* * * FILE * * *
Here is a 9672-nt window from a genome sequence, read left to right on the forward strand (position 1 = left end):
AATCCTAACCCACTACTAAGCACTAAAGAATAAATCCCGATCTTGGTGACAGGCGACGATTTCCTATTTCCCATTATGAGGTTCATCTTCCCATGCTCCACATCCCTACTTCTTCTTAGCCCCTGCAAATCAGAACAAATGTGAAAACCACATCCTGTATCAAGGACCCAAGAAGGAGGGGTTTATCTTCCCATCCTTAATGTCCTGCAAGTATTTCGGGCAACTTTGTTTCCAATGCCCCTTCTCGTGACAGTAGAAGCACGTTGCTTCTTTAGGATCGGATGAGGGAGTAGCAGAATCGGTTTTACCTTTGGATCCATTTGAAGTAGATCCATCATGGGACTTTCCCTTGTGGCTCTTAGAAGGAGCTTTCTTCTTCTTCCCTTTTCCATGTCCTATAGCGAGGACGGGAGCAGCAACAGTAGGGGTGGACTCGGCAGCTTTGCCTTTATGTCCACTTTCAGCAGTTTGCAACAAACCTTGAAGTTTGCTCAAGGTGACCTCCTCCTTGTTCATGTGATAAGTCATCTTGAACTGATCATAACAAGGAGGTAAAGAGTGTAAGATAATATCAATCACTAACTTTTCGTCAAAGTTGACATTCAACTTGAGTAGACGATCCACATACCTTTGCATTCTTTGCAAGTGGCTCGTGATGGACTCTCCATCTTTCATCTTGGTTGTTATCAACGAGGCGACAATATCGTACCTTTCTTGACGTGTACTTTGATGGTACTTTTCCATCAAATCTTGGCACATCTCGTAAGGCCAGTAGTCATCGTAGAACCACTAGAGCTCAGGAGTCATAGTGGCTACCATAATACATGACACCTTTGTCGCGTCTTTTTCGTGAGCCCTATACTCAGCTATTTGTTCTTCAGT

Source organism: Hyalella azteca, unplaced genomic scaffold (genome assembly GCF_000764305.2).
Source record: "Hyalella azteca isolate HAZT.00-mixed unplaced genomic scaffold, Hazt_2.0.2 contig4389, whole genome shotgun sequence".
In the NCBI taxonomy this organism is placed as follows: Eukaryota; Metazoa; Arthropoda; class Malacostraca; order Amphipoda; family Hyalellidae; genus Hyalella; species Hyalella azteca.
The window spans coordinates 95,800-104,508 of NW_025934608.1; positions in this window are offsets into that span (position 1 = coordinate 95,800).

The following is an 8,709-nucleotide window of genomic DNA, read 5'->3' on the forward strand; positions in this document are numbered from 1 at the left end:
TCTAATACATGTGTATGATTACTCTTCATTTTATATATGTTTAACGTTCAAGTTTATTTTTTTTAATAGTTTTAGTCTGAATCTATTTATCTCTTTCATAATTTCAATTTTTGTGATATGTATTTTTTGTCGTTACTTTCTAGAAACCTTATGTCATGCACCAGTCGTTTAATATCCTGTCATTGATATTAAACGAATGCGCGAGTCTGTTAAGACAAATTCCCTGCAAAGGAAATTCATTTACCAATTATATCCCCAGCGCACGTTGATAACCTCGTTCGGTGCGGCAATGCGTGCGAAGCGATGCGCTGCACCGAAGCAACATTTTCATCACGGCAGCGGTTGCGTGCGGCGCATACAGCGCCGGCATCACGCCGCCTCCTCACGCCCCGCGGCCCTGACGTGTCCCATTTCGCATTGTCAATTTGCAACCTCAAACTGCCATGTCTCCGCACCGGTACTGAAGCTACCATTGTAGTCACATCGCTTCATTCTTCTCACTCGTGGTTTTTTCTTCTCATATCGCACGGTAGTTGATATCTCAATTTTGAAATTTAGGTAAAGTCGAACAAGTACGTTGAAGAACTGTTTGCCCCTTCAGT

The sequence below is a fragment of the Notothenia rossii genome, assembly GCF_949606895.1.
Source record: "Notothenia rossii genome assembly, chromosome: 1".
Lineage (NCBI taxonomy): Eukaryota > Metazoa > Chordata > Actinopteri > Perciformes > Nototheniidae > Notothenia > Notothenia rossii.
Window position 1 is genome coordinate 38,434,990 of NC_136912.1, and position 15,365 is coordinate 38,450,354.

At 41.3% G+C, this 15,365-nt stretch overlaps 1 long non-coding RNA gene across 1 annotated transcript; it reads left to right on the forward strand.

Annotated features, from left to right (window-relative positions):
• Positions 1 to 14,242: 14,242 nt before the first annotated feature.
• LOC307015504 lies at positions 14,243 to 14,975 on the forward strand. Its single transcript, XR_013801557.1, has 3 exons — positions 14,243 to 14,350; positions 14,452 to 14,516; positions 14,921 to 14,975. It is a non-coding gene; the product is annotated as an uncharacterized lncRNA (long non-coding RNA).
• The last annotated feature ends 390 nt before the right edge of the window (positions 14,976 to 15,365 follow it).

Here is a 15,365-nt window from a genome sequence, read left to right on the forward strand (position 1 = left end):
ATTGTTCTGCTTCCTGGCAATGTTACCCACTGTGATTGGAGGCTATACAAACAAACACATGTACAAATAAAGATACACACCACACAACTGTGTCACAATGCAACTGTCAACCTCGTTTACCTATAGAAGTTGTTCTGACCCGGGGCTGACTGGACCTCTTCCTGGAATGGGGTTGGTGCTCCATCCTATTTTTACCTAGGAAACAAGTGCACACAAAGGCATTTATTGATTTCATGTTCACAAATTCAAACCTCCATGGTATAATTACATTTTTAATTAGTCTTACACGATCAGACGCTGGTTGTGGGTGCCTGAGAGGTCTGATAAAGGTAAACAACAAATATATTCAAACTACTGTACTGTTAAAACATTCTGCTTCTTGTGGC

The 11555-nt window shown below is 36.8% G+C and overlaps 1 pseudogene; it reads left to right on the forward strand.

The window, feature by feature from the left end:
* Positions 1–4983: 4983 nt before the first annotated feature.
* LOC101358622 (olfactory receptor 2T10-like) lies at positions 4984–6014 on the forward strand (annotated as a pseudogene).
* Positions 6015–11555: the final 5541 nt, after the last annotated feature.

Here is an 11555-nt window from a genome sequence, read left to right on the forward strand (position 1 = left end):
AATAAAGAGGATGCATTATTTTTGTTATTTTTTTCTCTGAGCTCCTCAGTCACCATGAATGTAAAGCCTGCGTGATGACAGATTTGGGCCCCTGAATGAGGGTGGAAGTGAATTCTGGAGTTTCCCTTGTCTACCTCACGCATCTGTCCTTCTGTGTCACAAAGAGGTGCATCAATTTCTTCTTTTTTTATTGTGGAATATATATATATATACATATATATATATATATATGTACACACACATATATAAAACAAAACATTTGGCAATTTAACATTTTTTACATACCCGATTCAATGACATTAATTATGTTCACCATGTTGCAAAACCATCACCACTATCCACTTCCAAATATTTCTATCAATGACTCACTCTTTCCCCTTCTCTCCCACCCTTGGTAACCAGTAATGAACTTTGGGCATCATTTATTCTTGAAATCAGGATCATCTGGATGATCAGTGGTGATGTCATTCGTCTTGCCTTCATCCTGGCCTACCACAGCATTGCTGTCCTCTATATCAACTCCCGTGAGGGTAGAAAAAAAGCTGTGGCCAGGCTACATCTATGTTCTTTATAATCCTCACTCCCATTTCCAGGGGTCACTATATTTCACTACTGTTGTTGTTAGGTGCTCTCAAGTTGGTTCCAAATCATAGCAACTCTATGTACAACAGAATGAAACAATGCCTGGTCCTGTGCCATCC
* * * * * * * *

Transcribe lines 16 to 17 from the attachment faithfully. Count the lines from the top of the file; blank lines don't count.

• LOC307015504 lies at positions 14,243 to 14,975 on the forward strand. Its single transcript, XR_013801557.1, has 3 exons — positions 14,243 to 14,350; positions 14,452 to 14,516; positions 14,921 to 14,975. It is a non-coding gene; the product is annotated as an uncharacterized lncRNA (long non-coding RNA).
• The last annotated feature ends 390 nt before the right edge of the window (positions 14,976 to 15,365 follow it).